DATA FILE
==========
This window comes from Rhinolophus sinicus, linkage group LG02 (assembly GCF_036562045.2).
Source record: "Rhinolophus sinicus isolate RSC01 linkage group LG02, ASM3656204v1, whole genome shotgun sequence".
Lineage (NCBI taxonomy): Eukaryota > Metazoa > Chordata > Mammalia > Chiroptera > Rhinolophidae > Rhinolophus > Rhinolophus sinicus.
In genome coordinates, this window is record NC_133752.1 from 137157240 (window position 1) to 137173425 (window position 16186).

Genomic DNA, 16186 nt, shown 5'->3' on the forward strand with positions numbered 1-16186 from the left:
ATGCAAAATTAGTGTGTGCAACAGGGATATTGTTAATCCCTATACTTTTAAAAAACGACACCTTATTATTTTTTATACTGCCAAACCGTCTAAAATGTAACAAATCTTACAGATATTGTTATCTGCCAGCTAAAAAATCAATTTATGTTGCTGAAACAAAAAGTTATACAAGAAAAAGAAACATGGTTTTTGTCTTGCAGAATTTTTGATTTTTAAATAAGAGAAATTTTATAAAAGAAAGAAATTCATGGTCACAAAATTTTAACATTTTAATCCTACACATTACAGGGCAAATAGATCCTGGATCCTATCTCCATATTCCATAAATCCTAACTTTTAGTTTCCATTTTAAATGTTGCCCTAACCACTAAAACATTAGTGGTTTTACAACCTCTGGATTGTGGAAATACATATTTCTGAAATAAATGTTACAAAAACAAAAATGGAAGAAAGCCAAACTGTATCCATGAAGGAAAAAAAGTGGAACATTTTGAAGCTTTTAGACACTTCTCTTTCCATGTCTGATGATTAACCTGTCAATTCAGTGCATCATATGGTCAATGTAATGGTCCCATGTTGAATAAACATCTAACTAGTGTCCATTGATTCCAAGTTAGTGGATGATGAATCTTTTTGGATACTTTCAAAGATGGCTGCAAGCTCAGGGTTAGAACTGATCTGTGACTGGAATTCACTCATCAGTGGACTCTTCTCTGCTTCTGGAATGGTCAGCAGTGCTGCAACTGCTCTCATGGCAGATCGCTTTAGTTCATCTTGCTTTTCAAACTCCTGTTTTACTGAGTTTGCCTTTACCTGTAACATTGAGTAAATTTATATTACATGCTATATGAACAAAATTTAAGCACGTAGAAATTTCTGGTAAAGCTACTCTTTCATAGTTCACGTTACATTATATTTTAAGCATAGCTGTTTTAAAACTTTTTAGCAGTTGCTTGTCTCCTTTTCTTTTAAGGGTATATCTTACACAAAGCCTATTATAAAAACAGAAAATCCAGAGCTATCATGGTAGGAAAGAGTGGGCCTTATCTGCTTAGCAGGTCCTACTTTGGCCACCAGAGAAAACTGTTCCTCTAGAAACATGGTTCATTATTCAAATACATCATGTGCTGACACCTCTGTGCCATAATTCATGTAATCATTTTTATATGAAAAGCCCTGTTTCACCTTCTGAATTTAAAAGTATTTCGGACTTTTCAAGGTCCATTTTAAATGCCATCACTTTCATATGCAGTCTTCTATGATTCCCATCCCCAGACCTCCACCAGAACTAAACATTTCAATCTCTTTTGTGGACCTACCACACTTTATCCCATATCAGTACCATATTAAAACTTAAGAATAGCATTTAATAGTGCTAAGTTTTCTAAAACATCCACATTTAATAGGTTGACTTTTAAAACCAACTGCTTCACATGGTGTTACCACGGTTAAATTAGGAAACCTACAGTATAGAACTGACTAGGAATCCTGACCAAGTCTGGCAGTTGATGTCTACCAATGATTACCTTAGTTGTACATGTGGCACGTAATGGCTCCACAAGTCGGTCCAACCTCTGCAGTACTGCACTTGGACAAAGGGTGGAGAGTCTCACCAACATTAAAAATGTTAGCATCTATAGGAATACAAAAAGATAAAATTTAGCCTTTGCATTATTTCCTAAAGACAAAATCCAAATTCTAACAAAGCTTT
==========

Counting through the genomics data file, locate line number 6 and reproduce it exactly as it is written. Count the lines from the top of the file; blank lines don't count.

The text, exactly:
ATGCAAAATTAGTGTGTGCAACAGGGATATTGTTAATCCCTATACTTTTAAAAAACGACACCTTATTATTTTTTATACTGCCAAACCGTCTAAAATGTAACAAATCTTACAGATATTGTTATCTGCCAGCTAAAAAATCAATTTATGTTGCTGAAACAAAAAGTTATACAAGAAAAAGAAACATGGTTTTTGTCTTGCAGAATTTTTGATTTTTAAATAAGAGAAATTTTATAAAAGAAAGAAATTCATGGTCACAAAATTTTAACATTTTAATCCTACACATTACAGGGCAAATAGATCCTGGATCCTATCTCCATATTCCATAAATCCTAACTTTTAGTTTCCATTTTAAATGTTGCCCTAACCACTAAAACATTAGTGGTTTTACAACCTCTGGATTGTGGAAATACATATTTCTGAAATAAATGTTACAAAAACAAAAATGGAAGAAAGCCAAACTGTATCCATGAAGGAAAAAAAGTGGAACATTTTGAAGCTTTTAGACACTTCTCTTTCCATGTCTGATGATTAACCTGTCAATTCAGTGCATCATATGGTCAATGTAATGGTCCCATGTTGAATAAACATCTAACTAGTGTCCATTGATTCCAAGTTAGTGGATGATGAATCTTTTTGGATACTTTCAAAGATGGCTGCAAGCTCAGGGTTAGAACTGATCTGTGACTGGAATTCACTCATCAGTGGACTCTTCTCTGCTTCTGGAATGGTCAGCAGTGCTGCAACTGCTCTCATGGCAGATCGCTTTAGTTCATCTTGCTTTTCAAACTCCTGTTTTACTGAGTTTGCCTTTACCTGTAACATTGAGTAAATTTATATTACATGCTATATGAACAAAATTTAAGCACGTAGAAATTTCTGGTAAAGCTACTCTTTCATAGTTCACGTTACATTATATTTTAAGCATAGCTGTTTTAAAACTTTTTAGCAGTTGCTTGTCTCCTTTTCTTTTAAGGGTATATCTTACACAAAGCCTATTATAAAAACAGAAAATCCAGAGCTATCATGGTAGGAAAGAGTGGGCCTTATCTGCTTAGCAGGTCCTACTTTGGCCACCAGAGAAAACTGTTCCTCTAGAAACATGGTTCATTATTCAAATACATCATGTGCTGACACCTCTGTGCCATAATTCATGTAATCATTTTTATATGAAAAGCCCTGTTTCACCTTCTGAATTTAAAAGTATTTCGGACTTTTCAAGGTCCATTTTAAATGCCATCACTTTCATATGCAGTCTTCTATGATTCCCATCCCCAGACCTCCACCAGAACTAAACATTTCAATCTCTTTTGTGGACCTACCACACTTTATCCCATATCAGTACCATATTAAAACTTAAGAATAGCATTTAATAGTGCTAAGTTTTCTAAAACATCCACATTTAATAGGTTGACTTTTAAAACCAACTGCTTCACATGGTGTTACCACGGTTAAATTAGGAAACCTACAGTATAGAACTGACTAGGAATCCTGACCAAGTCTGGCAGTTGATGTCTACCAATGATTACCTTAGTTGTACATGTGGCACGTAATGGCTCCACAAGTCGGTCCAACCTCTGCAGTACTGCACTTGGACAAAGGGTGGAGAGTCTCACCAACATTAAAAATGTTAGCATCTATAGGAATACAAAAAGATAAAATTTAGCCTTTGCATTATTTCCTAAAGACAAAATCCAAATTCTAACAAAGCTTT